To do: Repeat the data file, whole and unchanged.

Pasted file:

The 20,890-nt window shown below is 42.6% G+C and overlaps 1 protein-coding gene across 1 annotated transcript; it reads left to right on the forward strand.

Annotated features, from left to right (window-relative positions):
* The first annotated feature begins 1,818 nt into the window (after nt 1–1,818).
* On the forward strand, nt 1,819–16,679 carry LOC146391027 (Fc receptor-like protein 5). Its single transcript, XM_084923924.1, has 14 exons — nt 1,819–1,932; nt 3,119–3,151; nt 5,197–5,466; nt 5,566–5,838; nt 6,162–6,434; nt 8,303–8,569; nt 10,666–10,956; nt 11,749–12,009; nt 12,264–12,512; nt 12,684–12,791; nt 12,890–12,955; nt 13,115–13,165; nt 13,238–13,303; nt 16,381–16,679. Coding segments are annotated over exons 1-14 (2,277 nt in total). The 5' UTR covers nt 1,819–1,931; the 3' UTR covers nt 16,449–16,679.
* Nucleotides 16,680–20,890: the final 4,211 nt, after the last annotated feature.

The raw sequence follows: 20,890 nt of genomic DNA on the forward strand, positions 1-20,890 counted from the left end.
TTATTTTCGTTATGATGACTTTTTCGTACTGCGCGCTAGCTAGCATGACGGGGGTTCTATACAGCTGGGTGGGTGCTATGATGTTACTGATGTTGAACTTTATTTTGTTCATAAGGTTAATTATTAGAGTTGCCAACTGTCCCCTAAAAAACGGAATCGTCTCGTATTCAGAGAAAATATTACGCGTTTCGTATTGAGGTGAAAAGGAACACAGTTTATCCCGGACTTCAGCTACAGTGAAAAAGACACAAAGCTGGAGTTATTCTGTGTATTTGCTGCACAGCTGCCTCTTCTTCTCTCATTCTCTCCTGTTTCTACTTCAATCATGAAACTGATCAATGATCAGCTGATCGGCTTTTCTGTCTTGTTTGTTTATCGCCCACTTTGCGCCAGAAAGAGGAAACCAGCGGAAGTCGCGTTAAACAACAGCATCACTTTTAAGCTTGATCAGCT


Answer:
The 20,890-nt window shown below is 42.6% G+C and overlaps 1 protein-coding gene across 1 annotated transcript; it reads left to right on the forward strand.

Annotated features, from left to right (window-relative positions):
* The first annotated feature begins 1,818 nt into the window (after nt 1–1,818).
* On the forward strand, nt 1,819–16,679 carry LOC146391027 (Fc receptor-like protein 5). Its single transcript, XM_084923924.1, has 14 exons — nt 1,819–1,932; nt 3,119–3,151; nt 5,197–5,466; nt 5,566–5,838; nt 6,162–6,434; nt 8,303–8,569; nt 10,666–10,956; nt 11,749–12,009; nt 12,264–12,512; nt 12,684–12,791; nt 12,890–12,955; nt 13,115–13,165; nt 13,238–13,303; nt 16,381–16,679. Coding segments are annotated over exons 1-14 (2,277 nt in total). The 5' UTR covers nt 1,819–1,931; the 3' UTR covers nt 16,449–16,679.
* Nucleotides 16,680–20,890: the final 4,211 nt, after the last annotated feature.

The raw sequence follows: 20,890 nt of genomic DNA on the forward strand, positions 1-20,890 counted from the left end.
TTATTTTCGTTATGATGACTTTTTCGTACTGCGCGCTAGCTAGCATGACGGGGGTTCTATACAGCTGGGTGGGTGCTATGATGTTACTGATGTTGAACTTTATTTTGTTCATAAGGTTAATTATTAGAGTTGCCAACTGTCCCCTAAAAAACGGAATCGTCTCGTATTCAGAGAAAATATTACGCGTTTCGTATTGAGGTGAAAAGGAACACAGTTTATCCCGGACTTCAGCTACAGTGAAAAAGACACAAAGCTGGAGTTATTCTGTGTATTTGCTGCACAGCTGCCTCTTCTTCTCTCATTCTCTCCTGTTTCTACTTCAATCATGAAACTGATCAATGATCAGCTGATCGGCTTTTCTGTCTTGTTTGTTTATCGCCCACTTTGCGCCAGAAAGAGGAAACCAGCGGAAGTCGCGTTAAACAACAGCATCACTTTTAAGCTTGATCAGCT